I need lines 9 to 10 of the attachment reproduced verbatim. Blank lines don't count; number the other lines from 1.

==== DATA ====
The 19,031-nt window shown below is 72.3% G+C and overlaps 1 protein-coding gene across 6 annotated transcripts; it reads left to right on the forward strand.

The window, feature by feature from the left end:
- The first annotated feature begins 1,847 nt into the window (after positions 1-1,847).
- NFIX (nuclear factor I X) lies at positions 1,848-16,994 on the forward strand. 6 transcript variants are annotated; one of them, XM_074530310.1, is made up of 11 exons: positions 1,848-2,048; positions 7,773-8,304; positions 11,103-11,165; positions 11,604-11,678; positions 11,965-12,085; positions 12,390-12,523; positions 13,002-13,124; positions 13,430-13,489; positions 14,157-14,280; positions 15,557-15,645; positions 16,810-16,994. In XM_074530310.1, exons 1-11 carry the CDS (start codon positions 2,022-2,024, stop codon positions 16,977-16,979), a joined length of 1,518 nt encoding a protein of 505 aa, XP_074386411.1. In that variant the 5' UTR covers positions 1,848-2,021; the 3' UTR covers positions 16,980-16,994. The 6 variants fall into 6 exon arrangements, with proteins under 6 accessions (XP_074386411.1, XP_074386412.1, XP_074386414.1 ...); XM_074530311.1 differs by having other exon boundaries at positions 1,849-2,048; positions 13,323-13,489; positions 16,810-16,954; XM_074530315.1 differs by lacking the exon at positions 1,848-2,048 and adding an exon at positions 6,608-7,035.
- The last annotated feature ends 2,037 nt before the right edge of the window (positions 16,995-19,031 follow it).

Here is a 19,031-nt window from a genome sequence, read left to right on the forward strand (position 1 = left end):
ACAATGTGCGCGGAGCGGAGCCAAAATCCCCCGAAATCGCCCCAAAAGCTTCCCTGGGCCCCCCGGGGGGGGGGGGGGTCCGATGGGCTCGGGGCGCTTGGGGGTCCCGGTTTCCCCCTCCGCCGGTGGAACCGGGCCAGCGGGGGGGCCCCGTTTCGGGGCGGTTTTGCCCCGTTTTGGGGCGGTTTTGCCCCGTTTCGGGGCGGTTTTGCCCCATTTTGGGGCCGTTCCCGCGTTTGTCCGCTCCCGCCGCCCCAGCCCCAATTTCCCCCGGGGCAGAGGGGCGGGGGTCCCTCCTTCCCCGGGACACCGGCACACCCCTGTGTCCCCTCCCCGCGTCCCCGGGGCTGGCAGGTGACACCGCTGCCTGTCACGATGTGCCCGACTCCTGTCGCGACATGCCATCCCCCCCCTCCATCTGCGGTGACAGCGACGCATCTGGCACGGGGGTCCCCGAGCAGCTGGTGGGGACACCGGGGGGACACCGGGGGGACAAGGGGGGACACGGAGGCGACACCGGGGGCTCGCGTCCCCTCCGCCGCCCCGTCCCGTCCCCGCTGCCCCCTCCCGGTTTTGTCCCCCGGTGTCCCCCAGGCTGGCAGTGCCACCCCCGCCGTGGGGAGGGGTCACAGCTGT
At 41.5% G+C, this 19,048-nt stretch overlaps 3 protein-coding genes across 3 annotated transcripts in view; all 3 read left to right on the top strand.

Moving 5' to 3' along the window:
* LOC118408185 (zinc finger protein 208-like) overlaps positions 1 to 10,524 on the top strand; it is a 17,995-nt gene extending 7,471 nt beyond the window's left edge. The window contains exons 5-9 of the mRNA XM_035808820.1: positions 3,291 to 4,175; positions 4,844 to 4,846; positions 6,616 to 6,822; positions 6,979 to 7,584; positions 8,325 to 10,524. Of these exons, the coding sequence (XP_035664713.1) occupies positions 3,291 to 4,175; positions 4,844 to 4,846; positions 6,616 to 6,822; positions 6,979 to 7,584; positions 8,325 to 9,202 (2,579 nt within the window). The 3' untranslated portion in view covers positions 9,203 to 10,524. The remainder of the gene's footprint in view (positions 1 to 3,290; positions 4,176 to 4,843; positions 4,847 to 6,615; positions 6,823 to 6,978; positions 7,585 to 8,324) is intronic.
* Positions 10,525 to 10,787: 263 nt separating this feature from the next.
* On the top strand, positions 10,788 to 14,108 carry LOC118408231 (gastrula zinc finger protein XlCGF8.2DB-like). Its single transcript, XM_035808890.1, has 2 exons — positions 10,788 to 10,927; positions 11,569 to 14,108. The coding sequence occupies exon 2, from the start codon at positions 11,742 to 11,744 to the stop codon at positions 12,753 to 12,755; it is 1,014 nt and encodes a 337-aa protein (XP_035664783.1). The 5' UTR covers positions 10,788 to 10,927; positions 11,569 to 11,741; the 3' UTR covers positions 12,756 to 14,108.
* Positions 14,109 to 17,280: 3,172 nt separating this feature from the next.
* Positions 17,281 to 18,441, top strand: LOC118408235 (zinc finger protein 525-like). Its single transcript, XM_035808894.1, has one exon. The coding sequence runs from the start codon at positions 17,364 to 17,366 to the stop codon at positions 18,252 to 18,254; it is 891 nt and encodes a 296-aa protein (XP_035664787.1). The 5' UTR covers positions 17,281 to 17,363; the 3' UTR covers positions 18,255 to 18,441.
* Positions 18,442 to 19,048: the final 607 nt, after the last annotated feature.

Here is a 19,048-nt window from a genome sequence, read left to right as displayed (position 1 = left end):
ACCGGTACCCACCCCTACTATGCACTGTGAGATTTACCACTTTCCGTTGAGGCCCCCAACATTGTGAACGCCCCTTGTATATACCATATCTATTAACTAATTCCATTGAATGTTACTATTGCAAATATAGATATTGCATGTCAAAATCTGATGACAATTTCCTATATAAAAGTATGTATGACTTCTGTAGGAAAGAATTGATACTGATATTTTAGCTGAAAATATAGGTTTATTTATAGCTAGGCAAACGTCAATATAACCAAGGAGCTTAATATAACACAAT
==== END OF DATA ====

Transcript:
Moving 5' to 3' along the window:
* LOC118408185 (zinc finger protein 208-like) overlaps positions 1 to 10,524 on the top strand; it is a 17,995-nt gene extending 7,471 nt beyond the window's left edge. The window contains exons 5-9 of the mRNA XM_035808820.1: positions 3,291 to 4,175; positions 4,844 to 4,846; positions 6,616 to 6,822; positions 6,979 to 7,584; positions 8,325 to 10,524. Of these exons, the coding sequence (XP_035664713.1) occupies positions 3,291 to 4,175; positions 4,844 to 4,846; positions 6,616 to 6,822; positions 6,979 to 7,584; positions 8,325 to 9,202 (2,579 nt within the window). The 3' untranslated portion in view covers positions 9,203 to 10,524. The remainder of the gene's footprint in view (positions 1 to 3,290; positions 4,176 to 4,843; positions 4,847 to 6,615; positions 6,823 to 6,978; positions 7,585 to 8,324) is intronic.